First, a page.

Skip Navigation
Skip to contents

JLC : Journal of Liver Cancer

OPEN ACCESS
SEARCH
Search

Articles

Page Path
HOME > J Liver Cancer > Accepted Articles > Article
Original Article Heavy Smoking Increases Early Mortality Risk in Patients with Hepatocellular Carcinoma after Curative Treatment
Jaejun Lee1,2orcid , Jong Young Choi1,2orcid , Soon Kyu Lee1,3orcid

DOI: https://doi.org/10.17998/jlc.2024.06.02 [Accepted]
Published online: June 7, 2024
1The Catholic University Liver Research Center, Department of Biomedicine & Health Sciences, College of Medicine, The Catholic University of Korea, Seoul, Republic of Korea
2Division of Hepatology, Department of Internal Medicine, Seoul St. Mary’s Hospital, College of Medicine, The Catholic University of Korea, Seoul, Republic of Korea
3Division of Hepatology, Department of Internal Medicine, Incheon St. Mary’s Hospital, College of Medicine, The Catholic University of Korea, Seoul, Republic of Korea
Corresponding author:  Soon Kyu Lee,
Email: blackiqq@catholic.ac.kr
Received: 24 April 2024   • Revised: 17 May 2024   • Accepted: 2 June 2024
  • 142 Views
  • 13 Download
  • 0 Crossref
  • 0 Scopus

Background
Although cigarette smoking has been associated with an increased risk of hepatocellular carcinoma (HCC), its association with HCC mortality remains underexplored. We aimed to evaluate the effect of smoking on early mortality in HCC patients following curative treatment.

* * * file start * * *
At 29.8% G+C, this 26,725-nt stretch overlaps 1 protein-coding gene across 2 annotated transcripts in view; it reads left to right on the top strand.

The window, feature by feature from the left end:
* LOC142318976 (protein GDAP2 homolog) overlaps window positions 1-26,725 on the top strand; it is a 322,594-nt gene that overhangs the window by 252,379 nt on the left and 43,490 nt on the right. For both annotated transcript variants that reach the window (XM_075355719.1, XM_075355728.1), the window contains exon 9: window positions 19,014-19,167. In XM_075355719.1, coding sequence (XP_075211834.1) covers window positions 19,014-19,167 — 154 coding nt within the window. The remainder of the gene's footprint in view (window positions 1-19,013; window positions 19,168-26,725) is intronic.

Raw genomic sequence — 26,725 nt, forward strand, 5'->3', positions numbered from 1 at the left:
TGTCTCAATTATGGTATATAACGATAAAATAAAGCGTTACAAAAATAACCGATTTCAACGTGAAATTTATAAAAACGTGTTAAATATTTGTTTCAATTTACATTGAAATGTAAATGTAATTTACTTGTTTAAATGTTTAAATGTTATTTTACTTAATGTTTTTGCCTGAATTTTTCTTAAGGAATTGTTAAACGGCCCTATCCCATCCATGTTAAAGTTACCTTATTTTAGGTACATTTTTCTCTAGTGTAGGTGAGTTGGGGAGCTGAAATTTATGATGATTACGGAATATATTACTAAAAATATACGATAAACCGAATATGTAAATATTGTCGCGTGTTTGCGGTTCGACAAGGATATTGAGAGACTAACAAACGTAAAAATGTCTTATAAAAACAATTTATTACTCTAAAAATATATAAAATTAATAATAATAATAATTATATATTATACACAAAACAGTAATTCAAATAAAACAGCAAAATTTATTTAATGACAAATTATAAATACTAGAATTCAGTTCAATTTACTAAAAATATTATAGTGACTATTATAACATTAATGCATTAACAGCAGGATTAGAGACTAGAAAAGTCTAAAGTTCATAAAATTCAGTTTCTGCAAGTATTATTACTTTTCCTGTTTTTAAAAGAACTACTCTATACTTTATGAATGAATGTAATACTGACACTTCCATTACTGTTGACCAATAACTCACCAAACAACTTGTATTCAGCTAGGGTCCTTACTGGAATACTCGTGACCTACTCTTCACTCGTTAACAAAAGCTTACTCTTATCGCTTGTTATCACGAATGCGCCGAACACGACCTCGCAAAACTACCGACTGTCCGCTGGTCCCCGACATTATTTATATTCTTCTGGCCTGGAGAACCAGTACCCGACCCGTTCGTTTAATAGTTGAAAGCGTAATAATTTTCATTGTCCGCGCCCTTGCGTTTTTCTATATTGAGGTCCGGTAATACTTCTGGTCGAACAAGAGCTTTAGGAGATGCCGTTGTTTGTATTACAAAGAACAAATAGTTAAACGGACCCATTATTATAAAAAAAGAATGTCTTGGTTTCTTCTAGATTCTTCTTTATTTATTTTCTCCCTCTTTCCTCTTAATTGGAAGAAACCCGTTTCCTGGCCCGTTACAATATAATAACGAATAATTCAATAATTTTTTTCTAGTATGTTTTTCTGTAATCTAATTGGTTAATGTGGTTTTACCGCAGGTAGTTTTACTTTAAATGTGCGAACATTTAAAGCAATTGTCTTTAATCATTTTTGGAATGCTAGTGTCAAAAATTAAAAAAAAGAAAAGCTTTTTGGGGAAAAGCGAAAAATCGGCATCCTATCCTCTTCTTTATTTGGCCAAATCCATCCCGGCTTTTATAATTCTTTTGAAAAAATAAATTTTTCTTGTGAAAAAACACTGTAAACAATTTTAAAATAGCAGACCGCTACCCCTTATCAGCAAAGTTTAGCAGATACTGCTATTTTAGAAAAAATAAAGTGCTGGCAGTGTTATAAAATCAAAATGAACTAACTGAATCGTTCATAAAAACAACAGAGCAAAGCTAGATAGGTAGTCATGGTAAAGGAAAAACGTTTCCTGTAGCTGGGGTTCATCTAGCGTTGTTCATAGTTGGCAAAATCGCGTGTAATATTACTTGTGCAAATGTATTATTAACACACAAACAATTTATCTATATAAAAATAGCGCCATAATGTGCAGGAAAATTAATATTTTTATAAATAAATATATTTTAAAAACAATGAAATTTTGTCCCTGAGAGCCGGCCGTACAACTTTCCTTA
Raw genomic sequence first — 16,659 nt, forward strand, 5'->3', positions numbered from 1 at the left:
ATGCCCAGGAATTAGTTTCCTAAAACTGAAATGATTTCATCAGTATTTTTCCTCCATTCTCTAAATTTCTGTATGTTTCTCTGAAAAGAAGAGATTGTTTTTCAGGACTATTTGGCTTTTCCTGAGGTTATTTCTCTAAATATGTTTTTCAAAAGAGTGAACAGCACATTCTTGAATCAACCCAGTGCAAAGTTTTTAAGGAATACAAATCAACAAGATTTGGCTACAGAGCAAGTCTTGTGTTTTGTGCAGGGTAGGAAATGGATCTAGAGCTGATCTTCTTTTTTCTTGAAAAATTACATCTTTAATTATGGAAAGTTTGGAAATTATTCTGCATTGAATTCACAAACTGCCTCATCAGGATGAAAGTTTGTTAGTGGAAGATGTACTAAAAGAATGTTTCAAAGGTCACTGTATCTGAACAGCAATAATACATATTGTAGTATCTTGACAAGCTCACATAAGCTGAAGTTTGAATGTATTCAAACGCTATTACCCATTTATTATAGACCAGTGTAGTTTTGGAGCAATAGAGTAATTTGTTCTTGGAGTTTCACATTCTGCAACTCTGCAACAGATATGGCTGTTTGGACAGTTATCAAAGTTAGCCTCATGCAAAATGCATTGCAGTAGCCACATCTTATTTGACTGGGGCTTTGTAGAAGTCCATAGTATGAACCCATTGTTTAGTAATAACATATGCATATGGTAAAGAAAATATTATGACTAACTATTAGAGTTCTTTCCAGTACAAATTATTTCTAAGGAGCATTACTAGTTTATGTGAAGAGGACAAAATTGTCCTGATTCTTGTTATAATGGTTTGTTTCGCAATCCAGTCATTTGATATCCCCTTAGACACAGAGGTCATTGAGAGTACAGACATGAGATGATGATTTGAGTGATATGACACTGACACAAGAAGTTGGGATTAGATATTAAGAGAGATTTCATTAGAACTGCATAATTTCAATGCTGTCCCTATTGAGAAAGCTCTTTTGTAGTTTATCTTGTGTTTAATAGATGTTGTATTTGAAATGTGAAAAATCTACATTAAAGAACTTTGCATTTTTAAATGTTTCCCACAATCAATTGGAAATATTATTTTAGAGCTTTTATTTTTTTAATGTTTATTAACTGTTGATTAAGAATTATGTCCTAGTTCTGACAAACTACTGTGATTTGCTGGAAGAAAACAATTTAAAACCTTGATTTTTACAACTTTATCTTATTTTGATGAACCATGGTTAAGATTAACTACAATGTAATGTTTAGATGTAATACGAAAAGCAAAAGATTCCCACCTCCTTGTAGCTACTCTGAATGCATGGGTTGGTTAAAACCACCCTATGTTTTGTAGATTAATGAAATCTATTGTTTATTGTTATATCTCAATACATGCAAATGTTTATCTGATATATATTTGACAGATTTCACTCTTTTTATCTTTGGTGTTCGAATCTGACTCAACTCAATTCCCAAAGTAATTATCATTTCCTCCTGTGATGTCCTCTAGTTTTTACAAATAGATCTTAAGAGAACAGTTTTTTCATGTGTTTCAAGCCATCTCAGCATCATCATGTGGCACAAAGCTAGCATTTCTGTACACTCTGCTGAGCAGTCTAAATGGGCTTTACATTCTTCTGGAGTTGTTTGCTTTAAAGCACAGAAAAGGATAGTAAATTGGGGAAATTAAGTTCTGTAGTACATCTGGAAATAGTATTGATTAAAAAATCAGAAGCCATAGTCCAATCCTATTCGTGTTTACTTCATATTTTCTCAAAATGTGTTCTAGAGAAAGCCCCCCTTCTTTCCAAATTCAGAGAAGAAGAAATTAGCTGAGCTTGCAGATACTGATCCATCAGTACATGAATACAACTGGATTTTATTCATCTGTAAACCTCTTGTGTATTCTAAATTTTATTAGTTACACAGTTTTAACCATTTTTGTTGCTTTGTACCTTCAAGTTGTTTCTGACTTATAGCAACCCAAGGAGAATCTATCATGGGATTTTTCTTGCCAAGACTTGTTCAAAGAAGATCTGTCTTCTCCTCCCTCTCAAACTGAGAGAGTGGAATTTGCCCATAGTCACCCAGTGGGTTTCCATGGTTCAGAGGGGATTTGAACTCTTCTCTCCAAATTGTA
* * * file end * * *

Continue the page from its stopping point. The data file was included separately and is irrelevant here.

Methods
Data from the Korean Primary Liver Cancer Registry were examined for HCC patients who underwent liver resection or radiofrequency ablation between 2015 and 2018. Smoking cumulative dose was assessed in pack-years. The primary outcome was the 3-year overall survival (OS).
Results
Among 1924 patients, 161 were classified as heavy smokers (≥ 40 pack-years). Heavy smokers exhibited a lower 3-year survival rate (77.1 %) than nonsmokers (83.3%), with a significant difference observed in the 3-year OS (p = 0.016). The assessment of smoking packyears in relation to 3-year OS revealed a dose-dependent pattern, with the hazard ratio exceeding 1.0 at 20 pack-years and continuing to rise until 40 pack-years, reaching peak at 1.21 (95% confidence interval: 1.01, 1.45). Multivariate Cox-regression analysis revealed heavy smoking, age ≥ 60 y, underlying cirrhosis, tumor size > 3 cm, vascular invasion, and Child-Pugh class B/C as risk factors for 3-year OS. Subgroup analyses of patients with a tumor size < 3 cm, absence of vascular invasion, and meeting the Milan criteria also showed inferior outcomes for heavy smokers in all three subgroups.
Conclusion
Heavy smoking, defined as a history of > 40 pack-years, was linked to poorer 3-year survival outcomes in HCC patients undergoing curative treatments, underscoring the importance of smoking cessation in this population.


JLC : Journal of Liver Cancer